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Horserider
07-04-2009, 08:39 AM
So I was writing and a random thought popped into my head. How do you cook on a ship? Where does the power for any appliances come from? I doubt they have any little power plants on ships. And how do they power whole cruise ships? With all the lights and everything, it seems like it would take a lot of power.

frimble3
07-04-2009, 08:49 AM
Yup, little power plants. Most likely small generators, fueled by diesel or gas. Even sailing ships usually have small motors, for emergencies, wind dying down, etc. No doubt proper boat people will be along shortly with detailed responses. As for 'whole cruise ships', yes, it takes a whole lot of power, so they have bigger engines. And huge quantities of fuel to run them.

Horserider
07-04-2009, 08:50 AM
If they're carrying that much fuel, you'd think it would be more likely that cruise ships would explode or catch fire...

Vincent
07-04-2009, 08:53 AM
If they're carrying that much fuel, you'd think it would be more likely that cruise ships would explode or catch fire...Well they're not moved by oar power.

mommyjo2
07-04-2009, 09:09 AM
My husband's family used to own a shrimp boat in the Gulf of Mexico, and he says most boats have a Coleman type stove or propane. He's pretty sure boats like on the Deadliest Catch also cook with propane (but cruise ships obviously don't.)

On smaller boats the lights, etc. run off a battery, attached to an alternator on the diesel engine, just like a car.

dpaterso
07-04-2009, 10:10 AM
If they're carrying that much fuel, you'd think it would be more likely that cruise ships would explode or catch fire...
Diesel fuel doesn't explode on a whim. Let's assume precautions are taken when ships take on fuel (the term "bunkers" is still used, harkening back to the coal era) and the fuel tanks are sealed. If having fuel aboard were that hazardous then every ship at sea would be in danger of blowing up.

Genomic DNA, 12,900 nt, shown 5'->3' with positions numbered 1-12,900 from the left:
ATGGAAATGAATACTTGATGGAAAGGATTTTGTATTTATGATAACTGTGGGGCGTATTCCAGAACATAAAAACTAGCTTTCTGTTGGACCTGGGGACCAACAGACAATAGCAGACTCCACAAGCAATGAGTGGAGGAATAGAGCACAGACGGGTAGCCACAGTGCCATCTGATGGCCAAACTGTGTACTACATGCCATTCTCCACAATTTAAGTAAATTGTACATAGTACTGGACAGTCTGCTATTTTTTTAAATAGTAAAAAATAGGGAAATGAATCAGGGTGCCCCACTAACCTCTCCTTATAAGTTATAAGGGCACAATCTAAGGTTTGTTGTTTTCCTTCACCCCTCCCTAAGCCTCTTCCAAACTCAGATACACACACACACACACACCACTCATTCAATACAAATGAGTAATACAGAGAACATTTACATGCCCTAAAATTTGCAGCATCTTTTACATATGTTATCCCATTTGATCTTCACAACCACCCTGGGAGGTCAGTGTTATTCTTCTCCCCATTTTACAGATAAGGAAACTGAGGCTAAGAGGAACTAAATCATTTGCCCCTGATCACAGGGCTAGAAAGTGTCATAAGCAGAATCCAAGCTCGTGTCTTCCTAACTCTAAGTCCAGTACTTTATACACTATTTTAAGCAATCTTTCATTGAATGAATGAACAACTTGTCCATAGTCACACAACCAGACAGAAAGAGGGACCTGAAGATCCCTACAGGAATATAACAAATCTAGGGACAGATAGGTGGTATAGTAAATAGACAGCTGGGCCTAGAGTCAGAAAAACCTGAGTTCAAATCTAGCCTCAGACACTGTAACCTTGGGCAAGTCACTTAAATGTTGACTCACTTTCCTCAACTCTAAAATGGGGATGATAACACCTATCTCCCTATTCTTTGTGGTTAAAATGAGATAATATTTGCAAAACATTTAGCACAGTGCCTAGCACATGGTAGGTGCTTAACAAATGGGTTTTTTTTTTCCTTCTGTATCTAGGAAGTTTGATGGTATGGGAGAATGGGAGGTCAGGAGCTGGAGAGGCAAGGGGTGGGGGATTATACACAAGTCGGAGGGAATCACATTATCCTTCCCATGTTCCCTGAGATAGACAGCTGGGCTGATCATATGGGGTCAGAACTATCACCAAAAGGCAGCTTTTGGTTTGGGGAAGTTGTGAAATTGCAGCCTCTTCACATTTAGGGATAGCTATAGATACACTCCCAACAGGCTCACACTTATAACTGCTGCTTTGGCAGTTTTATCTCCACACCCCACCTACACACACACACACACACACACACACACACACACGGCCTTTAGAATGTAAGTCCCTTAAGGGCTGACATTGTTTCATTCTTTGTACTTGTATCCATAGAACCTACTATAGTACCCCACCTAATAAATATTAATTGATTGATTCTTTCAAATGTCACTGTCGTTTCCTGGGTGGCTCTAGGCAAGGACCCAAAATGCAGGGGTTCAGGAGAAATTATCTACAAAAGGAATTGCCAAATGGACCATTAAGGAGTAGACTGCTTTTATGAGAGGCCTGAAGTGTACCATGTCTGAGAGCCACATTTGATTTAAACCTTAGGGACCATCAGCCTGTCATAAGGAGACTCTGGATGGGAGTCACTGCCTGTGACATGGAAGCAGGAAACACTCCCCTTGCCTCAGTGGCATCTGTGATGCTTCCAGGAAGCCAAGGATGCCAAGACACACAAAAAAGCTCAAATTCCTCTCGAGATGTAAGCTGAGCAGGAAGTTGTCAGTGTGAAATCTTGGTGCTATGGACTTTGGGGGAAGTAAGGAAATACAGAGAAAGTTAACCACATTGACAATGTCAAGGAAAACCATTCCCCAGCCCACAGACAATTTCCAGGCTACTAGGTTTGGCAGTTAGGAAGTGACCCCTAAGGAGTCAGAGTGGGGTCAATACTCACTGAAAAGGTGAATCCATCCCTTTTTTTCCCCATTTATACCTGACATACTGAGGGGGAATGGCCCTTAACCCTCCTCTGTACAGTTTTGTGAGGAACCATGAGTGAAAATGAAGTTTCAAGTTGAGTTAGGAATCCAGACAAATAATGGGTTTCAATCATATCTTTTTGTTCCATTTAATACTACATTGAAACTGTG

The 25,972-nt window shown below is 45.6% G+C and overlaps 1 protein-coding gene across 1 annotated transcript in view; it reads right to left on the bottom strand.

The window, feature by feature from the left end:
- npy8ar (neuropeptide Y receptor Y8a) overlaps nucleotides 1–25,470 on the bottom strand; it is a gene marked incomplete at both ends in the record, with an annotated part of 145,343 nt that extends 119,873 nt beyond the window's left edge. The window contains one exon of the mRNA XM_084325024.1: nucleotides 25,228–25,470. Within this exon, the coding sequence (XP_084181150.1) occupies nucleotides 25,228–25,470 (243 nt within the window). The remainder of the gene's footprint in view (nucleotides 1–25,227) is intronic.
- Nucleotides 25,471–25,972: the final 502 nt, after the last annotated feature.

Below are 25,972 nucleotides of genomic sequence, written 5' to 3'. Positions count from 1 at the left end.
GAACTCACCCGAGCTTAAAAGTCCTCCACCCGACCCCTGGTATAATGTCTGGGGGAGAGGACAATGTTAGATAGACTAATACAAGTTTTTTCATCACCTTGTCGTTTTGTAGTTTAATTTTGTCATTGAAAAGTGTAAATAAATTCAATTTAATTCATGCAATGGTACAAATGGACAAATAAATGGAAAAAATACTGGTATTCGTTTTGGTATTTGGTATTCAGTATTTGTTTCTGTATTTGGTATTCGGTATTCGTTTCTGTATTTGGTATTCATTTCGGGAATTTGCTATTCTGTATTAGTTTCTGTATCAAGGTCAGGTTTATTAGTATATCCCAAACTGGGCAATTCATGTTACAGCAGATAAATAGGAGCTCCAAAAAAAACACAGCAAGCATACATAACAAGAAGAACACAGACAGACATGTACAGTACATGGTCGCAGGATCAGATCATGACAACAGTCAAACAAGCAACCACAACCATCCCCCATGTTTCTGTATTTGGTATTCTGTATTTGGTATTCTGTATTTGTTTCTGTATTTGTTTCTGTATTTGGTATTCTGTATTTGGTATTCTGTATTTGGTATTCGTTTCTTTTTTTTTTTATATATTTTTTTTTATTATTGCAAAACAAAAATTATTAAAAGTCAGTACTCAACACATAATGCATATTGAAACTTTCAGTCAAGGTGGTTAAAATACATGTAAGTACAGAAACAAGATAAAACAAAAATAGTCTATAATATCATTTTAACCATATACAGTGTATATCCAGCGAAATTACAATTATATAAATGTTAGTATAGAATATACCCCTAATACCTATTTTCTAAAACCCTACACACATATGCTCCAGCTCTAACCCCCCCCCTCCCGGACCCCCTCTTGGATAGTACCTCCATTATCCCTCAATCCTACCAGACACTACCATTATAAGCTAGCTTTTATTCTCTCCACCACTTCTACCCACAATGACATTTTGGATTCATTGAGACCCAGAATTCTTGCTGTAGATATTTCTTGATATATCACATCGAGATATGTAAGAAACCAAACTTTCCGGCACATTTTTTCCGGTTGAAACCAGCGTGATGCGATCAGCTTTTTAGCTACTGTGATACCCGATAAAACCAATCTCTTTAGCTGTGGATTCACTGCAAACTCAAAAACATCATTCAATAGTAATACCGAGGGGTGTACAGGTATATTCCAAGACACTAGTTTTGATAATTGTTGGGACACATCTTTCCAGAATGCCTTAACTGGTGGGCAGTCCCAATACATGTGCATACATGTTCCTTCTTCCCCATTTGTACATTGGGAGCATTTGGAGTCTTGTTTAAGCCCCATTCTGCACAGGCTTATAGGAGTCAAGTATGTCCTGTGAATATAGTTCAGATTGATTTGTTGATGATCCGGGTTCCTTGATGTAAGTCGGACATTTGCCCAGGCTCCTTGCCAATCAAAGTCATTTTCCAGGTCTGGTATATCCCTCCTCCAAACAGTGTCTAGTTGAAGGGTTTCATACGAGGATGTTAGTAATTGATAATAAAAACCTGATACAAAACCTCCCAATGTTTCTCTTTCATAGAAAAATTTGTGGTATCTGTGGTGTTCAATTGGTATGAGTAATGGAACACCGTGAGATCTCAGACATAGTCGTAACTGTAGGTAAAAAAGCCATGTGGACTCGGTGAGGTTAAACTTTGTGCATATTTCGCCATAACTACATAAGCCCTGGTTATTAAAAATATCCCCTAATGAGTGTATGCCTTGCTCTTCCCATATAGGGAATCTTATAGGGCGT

-Derek

Ruv Draba
07-04-2009, 03:33 PM
Shipboard cooking has changed over the years. On the wooden ships, the ship's stove would be a brazier or an oven fed by wood or charcoal. It needed constant attention to avoid catching the ship aflame, and needed to be extinguished in heavy seas.

In the days of iron ships, fuel was typically coal, and so ships ovens would normally be coal-fired too -- which was also what domestic stoves used at the time. I've also heard of steam ovens, but as far as I could discover they're a modern invention -- I've never heard of a coal-fired ship using one (but someone please post a link if so).

In modern cruise ships fuel is typically diesel, and a natural choice for oven is therefore electric, run from the ship's power-plant. But LPG or propane stoves are also used -- especially if you're not running the generators all the time (e.g. on sailing craft). LPG and propane are useful if you don't lot of other fuel. If you are, it's usually more sensible to use the fuel you carry.

On a nuclear vessel I don't know but I'd expect to see electric ovens. Why carry flammables if you don't need to?

cbenoi1
07-04-2009, 08:11 PM
> I doubt they have any little power plants on ships.

They do. The power plant generates electricity and what drives the screws are electric motors. Everything else on the ship is electric.

Here's a blub on a Carnival Cruise ship:

CRUISE SHIP ENGINES
Carnival Pride has diesel-electric machinery, consisting of six Wärtsilä 9L46D diesel engines with a total power of 62,370kW, each connected to an ABB alternator producing electricity to the ship's main electric network at 11KV 60Hz 3 phase.

Power from the main switchboard is supplied to 440V switchboards via three transformers to serve auxiliary machinery and ships services. A separate MG stabilised power system supplies lighting and small consumer needs.

PROPULSION

The propulsion consists of two azimuthing electric Azipod propulsion units, with a power of 17.6MW each. The ship has three 1.91MW tunnel thrusters in the bow. The service speed is 22 knots.